Exams in the Italian university system are mainly oral. Meaning, you will sit down with your professor and discuss the material that was learned during the semester. Some professors may choose a written exam if there are too many students in the course, but the main method of examination is through an interview-type scenario. It will also depend on what subject you study, as math/science exams are most likely going to be written. I was in the Humanities department, and the professors valued the importance of discussion and opinion. The exam will last around 10-15 minutes, depending on how well you know the material. If the professor thinks you understand well, they won't keep you in there for long. Don't worry, the professor will tell the class ahead of time what specific topics they want you to study.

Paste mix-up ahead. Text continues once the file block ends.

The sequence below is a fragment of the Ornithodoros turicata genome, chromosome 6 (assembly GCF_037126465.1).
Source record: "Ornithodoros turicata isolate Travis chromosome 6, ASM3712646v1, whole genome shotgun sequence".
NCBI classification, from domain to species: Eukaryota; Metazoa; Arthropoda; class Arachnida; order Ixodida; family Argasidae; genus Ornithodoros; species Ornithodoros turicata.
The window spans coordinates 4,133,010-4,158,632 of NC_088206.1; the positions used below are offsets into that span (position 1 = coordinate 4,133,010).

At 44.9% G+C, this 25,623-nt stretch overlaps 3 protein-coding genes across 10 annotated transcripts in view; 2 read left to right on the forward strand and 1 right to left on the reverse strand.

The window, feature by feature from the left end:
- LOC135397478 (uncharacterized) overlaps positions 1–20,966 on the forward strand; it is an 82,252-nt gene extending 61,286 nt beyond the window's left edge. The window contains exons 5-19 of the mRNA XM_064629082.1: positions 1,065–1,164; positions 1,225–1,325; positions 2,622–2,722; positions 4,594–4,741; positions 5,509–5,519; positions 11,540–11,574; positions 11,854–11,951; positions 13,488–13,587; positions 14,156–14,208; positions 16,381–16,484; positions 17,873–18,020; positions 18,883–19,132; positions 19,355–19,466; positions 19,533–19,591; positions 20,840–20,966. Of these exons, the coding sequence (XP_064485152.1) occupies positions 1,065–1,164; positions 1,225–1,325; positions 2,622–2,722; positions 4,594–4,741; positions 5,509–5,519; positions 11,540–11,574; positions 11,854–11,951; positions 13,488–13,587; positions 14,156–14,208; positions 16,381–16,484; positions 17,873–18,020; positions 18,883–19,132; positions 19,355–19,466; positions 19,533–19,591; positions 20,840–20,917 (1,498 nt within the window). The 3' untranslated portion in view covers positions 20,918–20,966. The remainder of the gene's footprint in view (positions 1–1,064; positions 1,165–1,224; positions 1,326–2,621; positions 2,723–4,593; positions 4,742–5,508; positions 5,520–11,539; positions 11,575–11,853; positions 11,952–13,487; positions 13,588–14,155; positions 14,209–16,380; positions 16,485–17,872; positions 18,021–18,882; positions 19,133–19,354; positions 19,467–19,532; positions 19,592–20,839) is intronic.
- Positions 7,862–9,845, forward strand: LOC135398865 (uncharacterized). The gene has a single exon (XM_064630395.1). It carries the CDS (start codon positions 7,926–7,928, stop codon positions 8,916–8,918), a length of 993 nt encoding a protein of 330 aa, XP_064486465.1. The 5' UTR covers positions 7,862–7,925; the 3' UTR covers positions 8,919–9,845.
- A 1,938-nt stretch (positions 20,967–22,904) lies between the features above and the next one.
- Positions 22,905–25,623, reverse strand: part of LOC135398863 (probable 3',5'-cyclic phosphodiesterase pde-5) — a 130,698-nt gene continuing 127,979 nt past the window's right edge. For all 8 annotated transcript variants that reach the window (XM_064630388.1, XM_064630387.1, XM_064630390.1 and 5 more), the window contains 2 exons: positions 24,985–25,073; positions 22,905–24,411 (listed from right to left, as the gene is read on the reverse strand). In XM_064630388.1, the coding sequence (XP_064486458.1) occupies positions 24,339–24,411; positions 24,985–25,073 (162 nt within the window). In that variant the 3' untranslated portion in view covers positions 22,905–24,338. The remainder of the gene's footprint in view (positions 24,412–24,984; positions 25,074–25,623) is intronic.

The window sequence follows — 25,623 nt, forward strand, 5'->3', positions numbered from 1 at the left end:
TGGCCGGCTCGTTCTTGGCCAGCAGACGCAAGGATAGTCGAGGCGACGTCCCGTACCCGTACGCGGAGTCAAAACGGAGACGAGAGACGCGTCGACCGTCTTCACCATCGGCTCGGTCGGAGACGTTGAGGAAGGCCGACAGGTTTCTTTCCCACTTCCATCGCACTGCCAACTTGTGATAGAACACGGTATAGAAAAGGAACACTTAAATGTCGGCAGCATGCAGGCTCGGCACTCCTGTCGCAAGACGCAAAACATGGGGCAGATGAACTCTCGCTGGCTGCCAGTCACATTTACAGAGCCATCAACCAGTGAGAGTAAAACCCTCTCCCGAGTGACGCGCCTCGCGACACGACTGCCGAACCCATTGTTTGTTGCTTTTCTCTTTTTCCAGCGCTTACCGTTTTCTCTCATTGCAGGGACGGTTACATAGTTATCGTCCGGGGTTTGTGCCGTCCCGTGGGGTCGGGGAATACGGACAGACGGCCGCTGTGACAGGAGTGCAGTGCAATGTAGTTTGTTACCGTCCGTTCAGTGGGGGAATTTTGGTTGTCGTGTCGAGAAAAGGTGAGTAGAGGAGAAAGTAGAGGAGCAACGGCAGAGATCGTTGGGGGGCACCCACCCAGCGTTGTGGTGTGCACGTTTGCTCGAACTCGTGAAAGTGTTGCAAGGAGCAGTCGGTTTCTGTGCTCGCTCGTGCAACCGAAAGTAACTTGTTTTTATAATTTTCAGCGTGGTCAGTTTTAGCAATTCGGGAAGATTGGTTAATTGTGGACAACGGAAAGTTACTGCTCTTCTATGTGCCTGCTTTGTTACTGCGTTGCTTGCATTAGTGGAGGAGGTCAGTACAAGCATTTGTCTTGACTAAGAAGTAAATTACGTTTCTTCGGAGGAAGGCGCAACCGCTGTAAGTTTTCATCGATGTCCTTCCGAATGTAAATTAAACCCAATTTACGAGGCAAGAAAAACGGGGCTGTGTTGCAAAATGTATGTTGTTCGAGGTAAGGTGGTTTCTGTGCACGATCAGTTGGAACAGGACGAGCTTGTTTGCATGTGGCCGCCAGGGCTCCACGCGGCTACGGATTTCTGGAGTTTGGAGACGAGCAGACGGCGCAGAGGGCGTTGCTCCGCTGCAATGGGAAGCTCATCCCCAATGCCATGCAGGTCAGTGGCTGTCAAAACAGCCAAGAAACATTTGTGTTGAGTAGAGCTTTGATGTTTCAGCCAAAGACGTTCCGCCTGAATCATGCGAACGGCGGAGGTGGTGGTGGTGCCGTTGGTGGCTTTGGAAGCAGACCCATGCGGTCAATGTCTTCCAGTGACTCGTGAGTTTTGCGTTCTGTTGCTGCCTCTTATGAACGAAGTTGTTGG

Cultural and Environmental Observations

Important things to know…

  • People dress themselves well all the time, even for a trip for groceries!
  • Tipping service workers (waiters, baristas, etc.) is not a thing in Italy
  • Lineups do not exist: if you want to get on the bus, be brave!
  • The bureaucracy might be stressful: make sure to leave plenty of extra time when going to the post office or immigration office.
  • Water is not free, you will have to pay for it at a restaurant!
Social and Extracurricular Activities

Rome is a place where you will never be bored. There is tons of places to go! The municipal city of Rome itself is massive, but most of the tourist attractions are in the centre of the city. Some popular places to see are the Colosseum, Trevi Fountain, Pantheon, Piazza Venezia, Piazza Navona, Piazza del Popolo, and Villa Borghese. The best part is, they are all in walking distance from each other! There is also the Vatican City, which is architecturally magnificent. Other places just outside of Rome to visit are Villa D'Este (in Tivoli), Castelgandolfo, and Frascati. More pictures at the end of the presentation!